restricted to movies; it also includes TV programs recorded automatically or by the user with a network personal video recorder (NPVR). It offers the flexibility of the Internet with the entertainment value of cable TV.
that the current network that telcos are building to support IPTV will not have enough bandwidth; most of the video streams will be unicast, thereby consuming more aggregation and core resources than are currently set aside for a mostly multicast model.
important that the new network supports residential and business users. The business community fears that IPTV might disrupt the stringent service-level agreement (SLA) it relies on. It is paramount that telcos address those concerns. If they are not addressed, a new breed of business- centric Internet service providers (ISPs) will provide data services, along with VoIP and video over IP, to the business community, depriving telcos of a stable and high-profit customer base.
IPTV is a transmission and control technique to deliver broadcast and VoD video streams to an STB. The use of IP as a video delivery mechanism is omnipotent. What is novel is the use of pure IP signaling to change channels and control other functions. This dogmatic definition of IPTV implies the use of a point-to-point networking infrastructure that supports broadcast video using multicasting techniques. The FiOS project at Verizon is, therefore, not an IPTV implementation.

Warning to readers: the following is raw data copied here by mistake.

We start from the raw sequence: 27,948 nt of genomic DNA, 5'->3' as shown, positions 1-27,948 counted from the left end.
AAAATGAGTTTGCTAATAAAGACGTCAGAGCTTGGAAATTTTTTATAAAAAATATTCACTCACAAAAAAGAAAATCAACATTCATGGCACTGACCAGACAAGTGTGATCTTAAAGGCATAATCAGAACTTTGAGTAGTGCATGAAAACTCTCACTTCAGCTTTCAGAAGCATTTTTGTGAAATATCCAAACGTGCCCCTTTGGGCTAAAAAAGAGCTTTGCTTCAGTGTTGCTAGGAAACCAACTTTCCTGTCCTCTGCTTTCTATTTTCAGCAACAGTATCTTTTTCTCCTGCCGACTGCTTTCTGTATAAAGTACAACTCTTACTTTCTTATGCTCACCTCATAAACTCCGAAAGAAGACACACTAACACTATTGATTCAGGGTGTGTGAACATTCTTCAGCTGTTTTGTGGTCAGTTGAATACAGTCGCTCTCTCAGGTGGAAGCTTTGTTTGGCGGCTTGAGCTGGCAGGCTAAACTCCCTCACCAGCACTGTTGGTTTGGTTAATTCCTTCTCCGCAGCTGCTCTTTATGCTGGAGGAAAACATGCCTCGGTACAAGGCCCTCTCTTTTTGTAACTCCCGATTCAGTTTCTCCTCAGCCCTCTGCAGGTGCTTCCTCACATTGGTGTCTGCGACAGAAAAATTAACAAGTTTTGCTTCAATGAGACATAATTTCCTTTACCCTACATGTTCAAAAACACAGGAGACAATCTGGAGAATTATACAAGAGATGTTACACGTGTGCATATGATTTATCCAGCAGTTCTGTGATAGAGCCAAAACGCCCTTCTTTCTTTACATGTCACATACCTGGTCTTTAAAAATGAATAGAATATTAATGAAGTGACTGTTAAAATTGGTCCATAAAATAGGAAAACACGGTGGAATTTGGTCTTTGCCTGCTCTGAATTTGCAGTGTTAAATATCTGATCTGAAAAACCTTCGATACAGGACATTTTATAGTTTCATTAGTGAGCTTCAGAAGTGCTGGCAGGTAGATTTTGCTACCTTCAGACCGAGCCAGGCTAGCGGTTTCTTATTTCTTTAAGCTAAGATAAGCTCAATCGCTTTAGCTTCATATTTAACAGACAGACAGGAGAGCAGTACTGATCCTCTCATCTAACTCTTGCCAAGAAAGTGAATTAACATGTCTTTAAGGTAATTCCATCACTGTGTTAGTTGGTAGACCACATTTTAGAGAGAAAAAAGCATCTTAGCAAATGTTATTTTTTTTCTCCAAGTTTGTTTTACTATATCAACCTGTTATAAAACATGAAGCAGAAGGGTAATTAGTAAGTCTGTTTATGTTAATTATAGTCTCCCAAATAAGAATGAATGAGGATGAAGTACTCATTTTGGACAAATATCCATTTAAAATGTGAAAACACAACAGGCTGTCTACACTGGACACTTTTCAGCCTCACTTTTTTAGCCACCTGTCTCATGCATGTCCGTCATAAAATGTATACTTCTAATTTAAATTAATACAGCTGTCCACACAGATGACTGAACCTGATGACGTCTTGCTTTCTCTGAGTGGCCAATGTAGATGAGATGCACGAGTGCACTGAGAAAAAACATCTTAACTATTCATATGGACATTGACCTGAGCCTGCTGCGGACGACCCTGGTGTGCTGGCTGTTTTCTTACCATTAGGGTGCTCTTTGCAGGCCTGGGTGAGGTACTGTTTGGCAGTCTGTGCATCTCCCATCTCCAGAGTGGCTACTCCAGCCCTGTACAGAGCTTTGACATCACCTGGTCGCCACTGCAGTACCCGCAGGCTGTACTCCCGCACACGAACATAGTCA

The access network is still a bottleneck, and telcos have two options1 to address the twisted-pair (TP) engorgement: either improve the copper infrastructure or abandon the TP for fiber-to-the- home. Most telcos, with the exception of Verizon and NTT, have decided to keep the copper infrastructure for the last few hundred feet, with fiber-to-the-home being only considered for new builds. Verizon, on the other hand, has engaged in an aggressive fiber-to-the-premises overlay network and plans to retire all TPs. The FiOS architecture shares many similarities with a hybrid fiber coax (HFC) system with a passive optical network (PON) instead of a coax cable.